Review: Benedict Cumberbatch's Hamlet


To be or not to be - that is the question. Whether, as initially reported, Shakespeare's most famous speech had been diminished by opening the play - or, by showing Benedict Cumberbatch's Hamlet to be a tormented soul for whom suicide has long been a hovering possibility - Lyndsey Turner's hugely anticipated production had found a new way to explore the Danish prince's state of mind.

As it turns out, the speech has been moved again since those prematurely reviewed preview performances. The order of things is still rejigged. We don't open on Elsinore's battlements but with Cumberbatch's Hamlet listening in solitude to records like a sullen teenager.

It's an image of regression explored to the hilt after Hamlet realises his dad was murdered by his uncle. He doesn't so much throw his toys into the corner of the room as take them out. This psychological response can make sense. But the problem with this approach is that Cumberbatch's prince is so worldly, witty and urbane that it comes across as a self-indulgence that he'd ridicule mercilessly in anyone else. He dresses in a soldier costume plucked from an old toy chest. Oddly - really oddly - it still fits. What else has he got in there that can illustrate the insecurity induced by knowing that your mother is sleeping with your father's murderer - a big nappy?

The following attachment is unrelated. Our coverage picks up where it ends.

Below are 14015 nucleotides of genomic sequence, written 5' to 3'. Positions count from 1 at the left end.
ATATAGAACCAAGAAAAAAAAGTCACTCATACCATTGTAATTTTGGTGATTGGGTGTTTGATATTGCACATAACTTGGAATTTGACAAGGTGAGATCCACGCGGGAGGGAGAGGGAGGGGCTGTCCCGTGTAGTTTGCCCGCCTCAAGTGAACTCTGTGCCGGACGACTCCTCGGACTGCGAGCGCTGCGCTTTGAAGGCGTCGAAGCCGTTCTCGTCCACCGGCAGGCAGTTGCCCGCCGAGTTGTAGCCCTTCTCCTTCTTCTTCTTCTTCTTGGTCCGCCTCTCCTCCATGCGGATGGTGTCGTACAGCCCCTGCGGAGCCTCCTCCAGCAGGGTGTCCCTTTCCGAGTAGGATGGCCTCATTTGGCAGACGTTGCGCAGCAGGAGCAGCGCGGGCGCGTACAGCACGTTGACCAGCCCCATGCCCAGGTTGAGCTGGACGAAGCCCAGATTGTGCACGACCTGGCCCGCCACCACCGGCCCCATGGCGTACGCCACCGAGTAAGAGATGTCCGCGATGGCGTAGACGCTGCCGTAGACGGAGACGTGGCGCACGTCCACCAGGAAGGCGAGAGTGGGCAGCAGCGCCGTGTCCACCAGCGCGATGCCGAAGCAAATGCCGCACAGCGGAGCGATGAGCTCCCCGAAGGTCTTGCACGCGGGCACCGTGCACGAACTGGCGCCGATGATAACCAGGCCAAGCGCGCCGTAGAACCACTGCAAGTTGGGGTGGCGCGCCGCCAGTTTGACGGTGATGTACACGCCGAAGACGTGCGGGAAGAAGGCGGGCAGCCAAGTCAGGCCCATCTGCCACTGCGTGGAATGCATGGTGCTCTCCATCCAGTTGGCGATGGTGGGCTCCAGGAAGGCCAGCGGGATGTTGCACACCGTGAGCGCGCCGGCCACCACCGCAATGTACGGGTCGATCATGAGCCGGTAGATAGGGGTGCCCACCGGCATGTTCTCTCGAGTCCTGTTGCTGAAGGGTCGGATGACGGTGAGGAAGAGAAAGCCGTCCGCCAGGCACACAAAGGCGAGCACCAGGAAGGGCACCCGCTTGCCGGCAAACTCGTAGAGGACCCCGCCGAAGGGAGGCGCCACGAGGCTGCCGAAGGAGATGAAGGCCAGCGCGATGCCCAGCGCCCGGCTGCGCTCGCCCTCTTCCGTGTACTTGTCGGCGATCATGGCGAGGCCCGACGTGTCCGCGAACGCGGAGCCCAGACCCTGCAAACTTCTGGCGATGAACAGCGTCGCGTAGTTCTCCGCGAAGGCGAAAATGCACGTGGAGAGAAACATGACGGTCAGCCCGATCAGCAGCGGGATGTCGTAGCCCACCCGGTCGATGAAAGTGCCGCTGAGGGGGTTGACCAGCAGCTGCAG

So, in Es Devlin's astonishingly beautiful set, most of the action takes place in Elsinore's panelled interior of aquamarine, which works much less well when the play's action is located beyond the castle's walls - an initially arresting idea ultimately ends up serving the play less well than it should.

And although Cumberbatch - pale, sinewy and noble - deploys a great deal of comic irony as he bangs his toy drum and marches around in his red soldier's tunic, there is not enough irony in the world to make sense of this very adult Hamlet behaving like a spoilt schoolboy.

More telling still is that the production's most moving moments relate to the condition of others rather than the grieving prince - when Anastasia Hille's Gertrude is forced by Hamlet to confront her taste in men since her husband's death, or when Sian Brooke's Ophelia stumbles like a lost child down one of Elsinore's gloomy corridors towards her destruction.

Still, if his Hamlet doesn't move the emotions the way he should, Cumberbatch still mesmerises with technique. The language is spoken with crystal clarity. And what the Sherlock actor lacks in vulnerability he makes up for in sheer stage presence. Well almost.

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